The current generation of conversational AI assistants are more sophisticated than their “chatbot” label suggests. They can accurately mimic human voice and intonation, understand speech patterns and make data-driven decisions in real-time. These systems can be scaled quickly to handle a surge in call volumes while providing a customer experience that is efficient and tailored to individual needs.
These features are especially important now, as millions of Americans deal with the financial effects of the pandemic. Here are a few use cases.
The customer experience can be enhanced through channeling and adaptive learning, so customers can quickly take the actions they want each time they call. Advances in speech recognition also enable the use of tonal analysis, so that the language a customer uses with a virtual voice assistant directs them to the right place. If a customer is angry, for example, they might be transferred immediately to a live agent.
They can also achieve significant cost efficiencies. Conversational AI can be used for routine calls, making human operators available to handle customers that need more attention. Collecting payables through proactive automated follow-ups can reduce charge-offs, too. Conversational AI can also help firms advance their business transformation by implementing engagement channels that are aligned with consumers’ growing familiarity with voice assistants in everyday life.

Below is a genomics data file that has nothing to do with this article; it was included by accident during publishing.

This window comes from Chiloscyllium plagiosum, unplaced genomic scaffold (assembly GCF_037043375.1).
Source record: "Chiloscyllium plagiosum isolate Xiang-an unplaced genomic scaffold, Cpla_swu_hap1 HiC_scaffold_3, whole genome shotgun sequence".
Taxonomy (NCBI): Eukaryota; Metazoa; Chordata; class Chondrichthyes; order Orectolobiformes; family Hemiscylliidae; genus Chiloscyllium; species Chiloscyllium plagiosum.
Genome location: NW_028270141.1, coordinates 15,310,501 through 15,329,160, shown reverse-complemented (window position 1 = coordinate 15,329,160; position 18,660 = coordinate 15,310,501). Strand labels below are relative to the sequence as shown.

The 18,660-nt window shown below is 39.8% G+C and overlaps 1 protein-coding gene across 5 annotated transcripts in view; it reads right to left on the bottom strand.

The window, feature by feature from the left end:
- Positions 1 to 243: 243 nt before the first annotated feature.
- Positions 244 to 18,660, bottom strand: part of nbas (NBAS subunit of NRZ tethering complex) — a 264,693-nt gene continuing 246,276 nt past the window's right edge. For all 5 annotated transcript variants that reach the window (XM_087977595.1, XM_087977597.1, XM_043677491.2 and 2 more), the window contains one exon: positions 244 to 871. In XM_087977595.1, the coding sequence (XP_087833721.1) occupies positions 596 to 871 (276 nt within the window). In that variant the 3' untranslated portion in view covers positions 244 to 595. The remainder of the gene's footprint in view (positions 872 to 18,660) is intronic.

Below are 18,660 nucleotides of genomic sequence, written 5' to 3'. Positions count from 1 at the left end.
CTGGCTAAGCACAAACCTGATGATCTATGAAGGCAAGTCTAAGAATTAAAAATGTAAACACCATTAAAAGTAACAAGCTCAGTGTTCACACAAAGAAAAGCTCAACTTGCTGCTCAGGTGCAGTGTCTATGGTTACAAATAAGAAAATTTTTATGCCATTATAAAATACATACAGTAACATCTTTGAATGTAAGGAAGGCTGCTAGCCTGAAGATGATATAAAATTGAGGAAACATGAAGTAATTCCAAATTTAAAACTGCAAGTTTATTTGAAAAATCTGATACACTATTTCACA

These benefits are among the reasons that AI is seen as a worthwhile investment. According to Deloitte’s latest “State of AI in the Enterprise” survey, 61% of respondents say AI will substantially transform their industry in the next three years, but only 47% say that they have a high level of skill around selecting AI technologies and suppliers.